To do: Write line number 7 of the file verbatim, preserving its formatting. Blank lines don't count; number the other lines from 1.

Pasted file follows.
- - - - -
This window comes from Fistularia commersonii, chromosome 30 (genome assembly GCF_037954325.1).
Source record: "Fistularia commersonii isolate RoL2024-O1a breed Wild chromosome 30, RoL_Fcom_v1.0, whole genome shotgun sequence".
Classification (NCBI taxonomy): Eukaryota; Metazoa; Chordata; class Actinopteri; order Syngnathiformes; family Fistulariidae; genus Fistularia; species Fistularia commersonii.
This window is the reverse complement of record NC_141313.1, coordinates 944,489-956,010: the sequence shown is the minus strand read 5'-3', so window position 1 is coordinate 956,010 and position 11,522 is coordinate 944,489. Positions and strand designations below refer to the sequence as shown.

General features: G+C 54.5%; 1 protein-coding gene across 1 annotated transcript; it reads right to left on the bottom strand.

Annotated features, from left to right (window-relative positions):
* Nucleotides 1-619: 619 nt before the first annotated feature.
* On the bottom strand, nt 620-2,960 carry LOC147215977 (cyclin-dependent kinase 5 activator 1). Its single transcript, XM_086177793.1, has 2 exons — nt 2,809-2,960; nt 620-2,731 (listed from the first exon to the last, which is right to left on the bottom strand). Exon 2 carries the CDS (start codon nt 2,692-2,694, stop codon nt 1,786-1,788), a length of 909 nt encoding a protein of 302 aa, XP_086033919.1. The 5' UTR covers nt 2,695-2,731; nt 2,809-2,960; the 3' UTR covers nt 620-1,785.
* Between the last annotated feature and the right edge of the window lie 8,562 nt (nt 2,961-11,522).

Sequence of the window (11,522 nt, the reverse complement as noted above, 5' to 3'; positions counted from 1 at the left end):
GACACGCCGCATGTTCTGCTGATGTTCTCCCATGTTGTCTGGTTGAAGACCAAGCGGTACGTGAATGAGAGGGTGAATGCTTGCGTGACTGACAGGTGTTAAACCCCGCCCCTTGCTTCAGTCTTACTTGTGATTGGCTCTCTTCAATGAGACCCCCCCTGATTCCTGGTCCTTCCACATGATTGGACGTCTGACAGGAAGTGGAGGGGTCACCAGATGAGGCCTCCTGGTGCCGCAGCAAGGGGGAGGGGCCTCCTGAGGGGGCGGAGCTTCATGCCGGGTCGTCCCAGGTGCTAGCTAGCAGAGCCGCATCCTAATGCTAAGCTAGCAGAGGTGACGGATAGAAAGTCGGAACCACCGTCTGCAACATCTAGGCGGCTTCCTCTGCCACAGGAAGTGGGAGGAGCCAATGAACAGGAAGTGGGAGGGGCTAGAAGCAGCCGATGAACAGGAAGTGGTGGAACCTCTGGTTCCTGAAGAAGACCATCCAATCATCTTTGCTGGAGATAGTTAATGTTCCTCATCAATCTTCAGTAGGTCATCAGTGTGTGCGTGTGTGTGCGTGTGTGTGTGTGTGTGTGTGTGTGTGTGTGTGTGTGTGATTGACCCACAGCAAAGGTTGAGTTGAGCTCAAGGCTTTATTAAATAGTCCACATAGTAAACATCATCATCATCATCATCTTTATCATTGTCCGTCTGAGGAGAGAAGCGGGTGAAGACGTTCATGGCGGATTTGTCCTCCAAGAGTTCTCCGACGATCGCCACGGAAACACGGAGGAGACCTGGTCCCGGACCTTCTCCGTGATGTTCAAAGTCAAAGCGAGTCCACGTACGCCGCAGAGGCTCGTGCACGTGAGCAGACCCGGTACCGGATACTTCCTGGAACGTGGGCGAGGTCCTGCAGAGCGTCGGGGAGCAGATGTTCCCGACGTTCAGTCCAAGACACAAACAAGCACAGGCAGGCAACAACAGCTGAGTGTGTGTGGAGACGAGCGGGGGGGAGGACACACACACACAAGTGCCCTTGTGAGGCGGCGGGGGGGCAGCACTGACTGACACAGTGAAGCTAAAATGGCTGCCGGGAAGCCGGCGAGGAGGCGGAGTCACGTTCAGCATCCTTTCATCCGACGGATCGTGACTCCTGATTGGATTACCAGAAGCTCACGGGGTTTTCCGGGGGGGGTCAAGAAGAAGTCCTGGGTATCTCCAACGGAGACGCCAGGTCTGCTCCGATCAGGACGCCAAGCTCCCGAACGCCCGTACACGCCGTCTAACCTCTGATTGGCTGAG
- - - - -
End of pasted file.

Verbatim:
* Nucleotides 1-619: 619 nt before the first annotated feature.